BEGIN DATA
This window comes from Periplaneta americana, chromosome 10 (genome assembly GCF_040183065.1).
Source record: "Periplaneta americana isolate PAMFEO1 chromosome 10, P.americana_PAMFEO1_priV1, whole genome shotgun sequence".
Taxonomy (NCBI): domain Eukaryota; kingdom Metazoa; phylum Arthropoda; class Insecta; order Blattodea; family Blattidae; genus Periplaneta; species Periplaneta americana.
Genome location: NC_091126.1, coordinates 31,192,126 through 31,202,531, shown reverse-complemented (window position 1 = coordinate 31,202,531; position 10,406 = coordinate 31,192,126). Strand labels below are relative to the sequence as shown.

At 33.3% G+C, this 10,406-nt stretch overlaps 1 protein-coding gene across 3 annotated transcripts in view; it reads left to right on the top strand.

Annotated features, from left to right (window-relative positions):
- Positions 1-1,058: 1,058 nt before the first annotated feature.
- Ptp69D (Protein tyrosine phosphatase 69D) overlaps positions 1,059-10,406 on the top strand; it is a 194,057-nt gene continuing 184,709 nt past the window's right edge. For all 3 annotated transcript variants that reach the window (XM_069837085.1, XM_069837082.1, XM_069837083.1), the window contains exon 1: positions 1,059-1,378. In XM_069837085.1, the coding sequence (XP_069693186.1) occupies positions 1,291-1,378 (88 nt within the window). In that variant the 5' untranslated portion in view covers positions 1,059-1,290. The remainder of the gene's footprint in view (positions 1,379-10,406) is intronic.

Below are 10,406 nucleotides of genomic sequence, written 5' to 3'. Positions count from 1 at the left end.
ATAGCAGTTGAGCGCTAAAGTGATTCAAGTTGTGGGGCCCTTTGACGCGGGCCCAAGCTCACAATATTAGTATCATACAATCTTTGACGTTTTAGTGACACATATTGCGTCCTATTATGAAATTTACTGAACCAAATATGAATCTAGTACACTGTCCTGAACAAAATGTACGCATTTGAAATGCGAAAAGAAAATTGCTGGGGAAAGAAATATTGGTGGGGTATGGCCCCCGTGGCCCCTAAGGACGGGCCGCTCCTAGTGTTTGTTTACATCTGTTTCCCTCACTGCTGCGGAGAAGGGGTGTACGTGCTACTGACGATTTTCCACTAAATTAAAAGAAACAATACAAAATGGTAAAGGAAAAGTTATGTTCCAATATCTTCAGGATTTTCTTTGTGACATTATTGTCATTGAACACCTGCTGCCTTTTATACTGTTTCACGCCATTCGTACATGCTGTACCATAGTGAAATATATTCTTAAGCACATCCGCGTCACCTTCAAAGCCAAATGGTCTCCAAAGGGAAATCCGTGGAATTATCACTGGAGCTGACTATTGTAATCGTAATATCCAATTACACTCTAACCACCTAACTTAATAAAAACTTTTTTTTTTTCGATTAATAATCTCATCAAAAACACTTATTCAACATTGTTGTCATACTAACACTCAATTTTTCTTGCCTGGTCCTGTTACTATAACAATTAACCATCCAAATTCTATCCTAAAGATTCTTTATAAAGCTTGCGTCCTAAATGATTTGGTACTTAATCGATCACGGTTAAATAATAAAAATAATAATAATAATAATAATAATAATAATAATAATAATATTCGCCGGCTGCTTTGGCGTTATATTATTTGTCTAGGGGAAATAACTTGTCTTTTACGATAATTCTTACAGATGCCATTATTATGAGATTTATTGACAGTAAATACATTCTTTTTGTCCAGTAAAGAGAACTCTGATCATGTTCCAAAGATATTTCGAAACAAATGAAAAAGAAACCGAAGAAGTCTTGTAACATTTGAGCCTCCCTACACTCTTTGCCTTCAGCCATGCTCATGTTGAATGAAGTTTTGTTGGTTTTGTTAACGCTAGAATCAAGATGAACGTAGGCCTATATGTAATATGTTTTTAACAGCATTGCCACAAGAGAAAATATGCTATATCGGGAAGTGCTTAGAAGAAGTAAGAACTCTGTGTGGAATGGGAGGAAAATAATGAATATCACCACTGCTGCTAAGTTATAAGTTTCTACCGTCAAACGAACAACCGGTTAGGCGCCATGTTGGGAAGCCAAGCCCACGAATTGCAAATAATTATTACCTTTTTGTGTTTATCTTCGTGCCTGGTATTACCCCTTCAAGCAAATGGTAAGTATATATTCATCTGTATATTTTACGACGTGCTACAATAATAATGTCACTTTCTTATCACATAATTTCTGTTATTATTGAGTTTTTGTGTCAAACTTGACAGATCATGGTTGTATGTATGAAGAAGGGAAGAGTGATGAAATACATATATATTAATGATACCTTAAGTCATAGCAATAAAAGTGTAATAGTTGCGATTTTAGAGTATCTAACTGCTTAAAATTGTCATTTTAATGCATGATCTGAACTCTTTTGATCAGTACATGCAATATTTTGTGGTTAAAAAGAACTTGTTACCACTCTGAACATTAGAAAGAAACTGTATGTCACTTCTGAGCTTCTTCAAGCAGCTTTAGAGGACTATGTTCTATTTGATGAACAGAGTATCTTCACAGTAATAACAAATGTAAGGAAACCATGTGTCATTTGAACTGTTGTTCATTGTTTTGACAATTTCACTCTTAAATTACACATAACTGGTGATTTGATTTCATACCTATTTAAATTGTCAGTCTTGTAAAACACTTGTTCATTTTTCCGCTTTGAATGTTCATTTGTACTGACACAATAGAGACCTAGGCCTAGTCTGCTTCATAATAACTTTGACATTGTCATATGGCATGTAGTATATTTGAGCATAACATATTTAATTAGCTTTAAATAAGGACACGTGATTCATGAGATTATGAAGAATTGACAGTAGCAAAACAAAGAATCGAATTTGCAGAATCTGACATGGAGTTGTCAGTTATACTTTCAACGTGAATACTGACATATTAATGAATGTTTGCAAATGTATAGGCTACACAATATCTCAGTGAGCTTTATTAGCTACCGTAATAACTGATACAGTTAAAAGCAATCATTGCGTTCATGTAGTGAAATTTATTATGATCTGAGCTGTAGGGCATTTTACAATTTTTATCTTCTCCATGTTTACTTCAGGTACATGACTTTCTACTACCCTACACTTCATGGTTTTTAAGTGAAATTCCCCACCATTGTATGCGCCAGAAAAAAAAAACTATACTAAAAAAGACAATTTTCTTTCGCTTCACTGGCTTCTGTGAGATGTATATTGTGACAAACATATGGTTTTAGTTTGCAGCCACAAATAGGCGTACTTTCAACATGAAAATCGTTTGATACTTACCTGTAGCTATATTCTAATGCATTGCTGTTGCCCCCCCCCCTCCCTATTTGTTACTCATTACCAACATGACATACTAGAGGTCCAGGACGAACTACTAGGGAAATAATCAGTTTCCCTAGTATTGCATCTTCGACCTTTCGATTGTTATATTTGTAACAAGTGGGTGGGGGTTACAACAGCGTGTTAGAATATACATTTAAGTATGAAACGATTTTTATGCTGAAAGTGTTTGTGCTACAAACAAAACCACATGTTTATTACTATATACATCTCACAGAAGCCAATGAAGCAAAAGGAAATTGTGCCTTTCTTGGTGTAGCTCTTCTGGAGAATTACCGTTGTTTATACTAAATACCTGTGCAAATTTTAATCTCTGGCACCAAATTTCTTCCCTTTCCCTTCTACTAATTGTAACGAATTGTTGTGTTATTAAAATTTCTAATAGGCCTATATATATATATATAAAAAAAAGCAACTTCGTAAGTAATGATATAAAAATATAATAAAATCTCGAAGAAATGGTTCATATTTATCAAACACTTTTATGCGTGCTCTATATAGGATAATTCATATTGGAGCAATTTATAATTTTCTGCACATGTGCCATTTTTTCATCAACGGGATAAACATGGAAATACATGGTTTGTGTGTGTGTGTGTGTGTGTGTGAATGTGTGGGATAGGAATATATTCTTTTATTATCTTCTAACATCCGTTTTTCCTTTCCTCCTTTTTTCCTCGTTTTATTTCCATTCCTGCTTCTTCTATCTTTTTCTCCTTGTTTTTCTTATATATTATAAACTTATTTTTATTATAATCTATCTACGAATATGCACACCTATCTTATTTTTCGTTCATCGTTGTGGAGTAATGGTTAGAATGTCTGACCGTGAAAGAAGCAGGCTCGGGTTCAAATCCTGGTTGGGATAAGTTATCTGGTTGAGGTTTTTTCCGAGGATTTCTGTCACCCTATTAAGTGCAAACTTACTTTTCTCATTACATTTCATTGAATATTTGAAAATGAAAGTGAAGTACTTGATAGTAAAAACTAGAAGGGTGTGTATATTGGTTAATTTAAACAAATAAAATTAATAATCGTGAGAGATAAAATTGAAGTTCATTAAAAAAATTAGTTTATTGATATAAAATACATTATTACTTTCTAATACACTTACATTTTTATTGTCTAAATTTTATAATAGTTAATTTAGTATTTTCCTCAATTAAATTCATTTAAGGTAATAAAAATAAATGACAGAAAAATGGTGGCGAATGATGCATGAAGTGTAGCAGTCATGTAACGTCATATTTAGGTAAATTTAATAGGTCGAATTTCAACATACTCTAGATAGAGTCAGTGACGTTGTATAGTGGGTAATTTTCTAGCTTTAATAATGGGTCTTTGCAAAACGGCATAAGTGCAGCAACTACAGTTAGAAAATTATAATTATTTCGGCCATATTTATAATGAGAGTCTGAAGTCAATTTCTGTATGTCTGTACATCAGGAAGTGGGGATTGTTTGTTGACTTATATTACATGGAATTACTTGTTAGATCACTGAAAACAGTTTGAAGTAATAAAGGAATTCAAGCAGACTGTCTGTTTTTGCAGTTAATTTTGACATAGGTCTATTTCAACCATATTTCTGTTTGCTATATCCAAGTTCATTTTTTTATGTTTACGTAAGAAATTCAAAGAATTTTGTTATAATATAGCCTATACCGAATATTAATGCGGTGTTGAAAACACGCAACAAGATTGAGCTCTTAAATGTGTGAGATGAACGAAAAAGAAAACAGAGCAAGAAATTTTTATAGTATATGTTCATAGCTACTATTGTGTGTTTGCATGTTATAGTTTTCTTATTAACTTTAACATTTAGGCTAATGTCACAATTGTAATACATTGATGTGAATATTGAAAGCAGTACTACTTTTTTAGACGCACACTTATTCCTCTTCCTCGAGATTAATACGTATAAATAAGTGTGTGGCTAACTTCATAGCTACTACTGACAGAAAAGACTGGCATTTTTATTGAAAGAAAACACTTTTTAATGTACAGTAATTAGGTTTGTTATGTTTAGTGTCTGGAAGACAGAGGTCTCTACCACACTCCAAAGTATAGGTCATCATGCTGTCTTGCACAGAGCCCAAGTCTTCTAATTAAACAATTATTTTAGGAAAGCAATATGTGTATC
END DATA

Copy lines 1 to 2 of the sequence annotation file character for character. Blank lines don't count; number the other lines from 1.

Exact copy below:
This window comes from Periplaneta americana, chromosome 10 (genome assembly GCF_040183065.1).
Source record: "Periplaneta americana isolate PAMFEO1 chromosome 10, P.americana_PAMFEO1_priV1, whole genome shotgun sequence".